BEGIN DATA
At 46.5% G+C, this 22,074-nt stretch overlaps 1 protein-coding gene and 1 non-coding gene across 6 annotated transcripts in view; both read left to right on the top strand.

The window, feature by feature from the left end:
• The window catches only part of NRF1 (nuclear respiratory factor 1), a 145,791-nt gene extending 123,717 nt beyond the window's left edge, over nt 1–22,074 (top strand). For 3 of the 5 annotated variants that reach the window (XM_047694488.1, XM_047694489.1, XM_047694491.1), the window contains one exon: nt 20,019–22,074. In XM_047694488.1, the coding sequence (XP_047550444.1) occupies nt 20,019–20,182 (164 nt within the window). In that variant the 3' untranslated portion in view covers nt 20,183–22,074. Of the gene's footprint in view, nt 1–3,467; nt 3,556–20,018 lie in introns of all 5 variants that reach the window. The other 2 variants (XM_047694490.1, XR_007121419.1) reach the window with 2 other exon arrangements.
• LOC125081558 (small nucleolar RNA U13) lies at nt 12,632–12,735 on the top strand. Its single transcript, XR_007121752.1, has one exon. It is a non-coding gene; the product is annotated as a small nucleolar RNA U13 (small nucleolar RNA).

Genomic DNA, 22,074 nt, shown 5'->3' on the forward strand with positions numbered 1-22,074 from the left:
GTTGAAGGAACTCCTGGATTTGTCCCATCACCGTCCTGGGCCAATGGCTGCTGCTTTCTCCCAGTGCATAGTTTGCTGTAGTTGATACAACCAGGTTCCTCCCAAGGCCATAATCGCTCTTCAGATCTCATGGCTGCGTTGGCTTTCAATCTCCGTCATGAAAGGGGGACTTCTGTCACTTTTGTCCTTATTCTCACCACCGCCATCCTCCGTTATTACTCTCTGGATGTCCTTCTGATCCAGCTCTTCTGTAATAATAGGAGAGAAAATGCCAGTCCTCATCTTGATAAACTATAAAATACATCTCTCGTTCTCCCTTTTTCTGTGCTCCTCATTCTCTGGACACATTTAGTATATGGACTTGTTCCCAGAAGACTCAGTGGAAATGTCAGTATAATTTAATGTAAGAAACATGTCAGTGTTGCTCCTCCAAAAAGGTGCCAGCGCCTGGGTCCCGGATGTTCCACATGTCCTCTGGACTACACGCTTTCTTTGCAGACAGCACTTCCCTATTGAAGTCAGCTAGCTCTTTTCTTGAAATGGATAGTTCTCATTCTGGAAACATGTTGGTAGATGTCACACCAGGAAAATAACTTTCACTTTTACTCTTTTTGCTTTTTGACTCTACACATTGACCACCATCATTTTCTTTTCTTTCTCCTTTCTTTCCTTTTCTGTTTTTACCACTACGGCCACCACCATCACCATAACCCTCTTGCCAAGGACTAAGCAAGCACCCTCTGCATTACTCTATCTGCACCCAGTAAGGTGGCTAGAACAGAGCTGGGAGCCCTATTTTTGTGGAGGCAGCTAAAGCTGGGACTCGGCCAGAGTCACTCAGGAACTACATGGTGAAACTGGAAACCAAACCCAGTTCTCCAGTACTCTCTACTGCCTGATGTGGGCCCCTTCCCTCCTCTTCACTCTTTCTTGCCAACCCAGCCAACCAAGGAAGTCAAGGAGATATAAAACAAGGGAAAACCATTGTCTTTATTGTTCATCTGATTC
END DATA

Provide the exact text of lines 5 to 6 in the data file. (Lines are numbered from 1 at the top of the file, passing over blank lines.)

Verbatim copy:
Genomic DNA, 22,074 nt, shown 5'->3' on the forward strand with positions numbered 1-22,074 from the left:
GTTGAAGGAACTCCTGGATTTGTCCCATCACCGTCCTGGGCCAATGGCTGCTGCTTTCTCCCAGTGCATAGTTTGCTGTAGTTGATACAACCAGGTTCCTCCCAAGGCCATAATCGCTCTTCAGATCTCATGGCTGCGTTGGCTTTCAATCTCCGTCATGAAAGGGGGACTTCTGTCACTTTTGTCCTTATTCTCACCACCGCCATCCTCCGTTATTACTCTCTGGATGTCCTTCTGATCCAGCTCTTCTGTAATAATAGGAGAGAAAATGCCAGTCCTCATCTTGATAAACTATAAAATACATCTCTCGTTCTCCCTTTTTCTGTGCTCCTCATTCTCTGGACACATTTAGTATATGGACTTGTTCCCAGAAGACTCAGTGGAAATGTCAGTATAATTTAATGTAAGAAACATGTCAGTGTTGCTCCTCCAAAAAGGTGCCAGCGCCTGGGTCCCGGATGTTCCACATGTCCTCTGGACTACACGCTTTCTTTGCAGACAGCACTTCCCTATTGAAGTCAGCTAGCTCTTTTCTTGAAATGGATAGTTCTCATTCTGGAAACATGTTGGTAGATGTCACACCAGGAAAATAACTTTCACTTTTACTCTTTTTGCTTTTTGACTCTACACATTGACCACCATCATTTTCTTTTCTTTCTCCTTTCTTTCCTTTTCTGTTTTTACCACTACGGCCACCACCATCACCATAACCCTCTTGCCAAGGACTAAGCAAGCACCCTCTGCATTACTCTATCTGCACCCAGTAAGGTGGCTAGAACAGAGCTGGGAGCCCTATTTTTGTGGAGGCAGCTAAAGCTGGGACTCGGCCAGAGTCACTCAGGAACTACATGGTGAAACTGGAAACCAAACCCAGTTCTCCAGTACTCTCTACTGCCTGATGTGGGCCCCTTCCCTCCTCTTCACTCTTTCTTGCCAACCCAGCCAACCAAGGAAGTCAAGGAGATATAAAACAAGGGAAAACCATTGTCTTTATTGTTCATCTGATTC